De Kersentuin

± 2h

14/05 – 20:30
15/05 – 20:30
16/05 – 20:30
17/05 – 15:00

In the twenty-five years they have been treading the boards, the members of tg STAN have remained faithful to their critical and undogmatic approach to theatre and society. In 2015 they are returning to Chekhov, this time tackling his final and most enigmatic play, a work that has left its indelible mark on the history of theatre: The Cherry Orchard . The question of knowing whether the play is a comedy or a drama, and why Chekhov was persuaded that is was definitely a comedy, has occupied generations of creators. Nine actors, four of whom have just left drama school, tackle this literary monument that has held an almost fatal attraction for performers for more than a century. If The Seagull is the perfect play, The Cherry Orchard could well be the perfect “anti-play”. The present barely exists, stifled as it is between a nostalgic and romantic preference for the past and a fragile aspiration for an uncertain future. So why stage The Cherry Orchard in 2015? Because they can!

Anton Chekhov

By & with
Evelien Bosmans, Evgenia Brendes, Robbie Cleiren, Jolente De Keersmaeker, Lukas De Wolf, Bert Haelvoet, Minke Kruyver, Scarlet Tummers, Rosa Van Leeuwen, Stijn Van Opstal, Frank Vercruyssen

Thomas Walgrave

An d’Huys

Decor in collaboration with
Damiaan De Schrijver

Technical team
Tom Van Aken, Chris Vanneste & Tim Wouters

Stage technician
Gregory Abels

Thanks to
Cynthia Loemij, Woedy Woet & Kopspel vzw

Kunstenfestivaldesarts, Théâtre Varia

STAN (Antwerp)

Kunstenfestivaldesarts, Festival d’Automne à Paris, Théâtre de la Colline (Paris), Théâtre national de Bordeaux en Aquitaine, Le Bateau Feu (Dunkerque), Théâtre Garonne (Toulouse), Théâtre de Nîmes

Supported by
Vlaamse Overheid

Subtitling with the support of

This project is co-produced by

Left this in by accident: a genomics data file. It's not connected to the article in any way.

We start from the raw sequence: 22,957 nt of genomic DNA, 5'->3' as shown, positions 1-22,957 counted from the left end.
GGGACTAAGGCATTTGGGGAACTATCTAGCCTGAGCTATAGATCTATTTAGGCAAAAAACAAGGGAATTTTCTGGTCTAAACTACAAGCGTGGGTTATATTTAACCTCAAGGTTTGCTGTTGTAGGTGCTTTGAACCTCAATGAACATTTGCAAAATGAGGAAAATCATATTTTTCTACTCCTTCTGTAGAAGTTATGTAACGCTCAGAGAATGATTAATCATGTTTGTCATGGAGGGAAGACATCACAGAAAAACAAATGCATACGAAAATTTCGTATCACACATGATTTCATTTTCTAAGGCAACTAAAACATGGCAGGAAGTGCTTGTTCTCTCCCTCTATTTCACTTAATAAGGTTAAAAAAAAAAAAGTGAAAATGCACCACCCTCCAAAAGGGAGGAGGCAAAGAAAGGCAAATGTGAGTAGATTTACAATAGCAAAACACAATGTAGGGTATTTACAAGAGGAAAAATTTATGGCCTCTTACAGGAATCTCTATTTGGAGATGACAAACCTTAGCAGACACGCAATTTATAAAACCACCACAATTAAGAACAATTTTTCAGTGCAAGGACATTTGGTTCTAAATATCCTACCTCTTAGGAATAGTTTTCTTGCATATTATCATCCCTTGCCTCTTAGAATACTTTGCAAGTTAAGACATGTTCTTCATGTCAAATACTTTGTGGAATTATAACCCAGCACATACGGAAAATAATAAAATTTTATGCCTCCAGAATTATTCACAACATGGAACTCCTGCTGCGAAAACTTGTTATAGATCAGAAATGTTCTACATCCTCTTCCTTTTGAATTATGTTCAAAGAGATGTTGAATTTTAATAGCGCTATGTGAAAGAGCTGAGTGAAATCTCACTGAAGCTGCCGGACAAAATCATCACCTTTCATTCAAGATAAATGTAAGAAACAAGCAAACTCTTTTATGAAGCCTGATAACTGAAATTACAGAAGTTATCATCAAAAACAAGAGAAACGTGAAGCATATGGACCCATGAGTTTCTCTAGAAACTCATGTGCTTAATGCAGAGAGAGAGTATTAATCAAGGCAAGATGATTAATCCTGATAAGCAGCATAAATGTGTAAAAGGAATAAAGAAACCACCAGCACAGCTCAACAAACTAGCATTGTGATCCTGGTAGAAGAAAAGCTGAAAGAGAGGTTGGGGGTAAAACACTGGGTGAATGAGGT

NXTSTP, with the support of the Culture Programme of the European Union

Jolente De Keersmaeker, Sara De Roo, Damiaan De Schrijver, Sigrid Janssens, Ann Selhorst, Renild Van Bavel, Veerle Vandamme, Frank Vercruyssen, Thomas Walgrave & Tim Wouters

tg STAN is attached to
Théâtre Garonne (Toulouse)

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STAN presents
The Cherry Orchard
A Comedy

“The next play I write will definitely be funny, very funny, at least in intention.” (Chekhov to Olga Knipper, 7 March 1901)

Chekhov worked on The Cherry Orchard for years, ponderously, hesitantly, changing tone, all the while struggling with his health. He had been suffering from chronic tuberculosis for years and was now in rapid decline, often too tired to go on writing. On 28 July 1903 he wrote to Konstantin Stanislavski from his dacha in Yalta on the Crimean peninsula: “My play isn’t ready yet, it is progressing slowly, which can only be explained by my laziness, by the wonderful weather, and by the difficulty of the subject.” At the Moscow Art Theatre the manuscript was awaited with impatience, excitement, and anxiety, and on 27 September, Chekhovwrote to his wife, Olga Knipper: “My dear horsey, I have already wired to say that the play is ready, that all four acts are complete. I am now making a fair copy. I have managed to make them living people, but what the actual play is like, I don’t know.” And on 15 October: ‘Play sent. Healthy. Kiss. Regards, Antonio.’” The manuscript was ecstatically received in Moscow. On 19 October, Olga wrote: “What a thrilling day yesterday, my darling, my beloved! I couldn’t write to you, my head was fit to burst. I had been expecting the play for two days and was becoming incensed that it had not arrived. Finally, yesterday morning it was brought to me. (…) When I had finished reading it, I ran to the theatre. Fortunately, the rehearsal had been cancelled. (…) If you had seen the faces of all those people bent over The Cherry Orchard! Naturally, everyone insisted on reading it aloud at once. We locked the door, removed the key, and began.” The Cherry Orchard would eventually premiere on 17 January 1904. It would be Chekhov’s last play. He died a few months later, on 4 July 1904 ...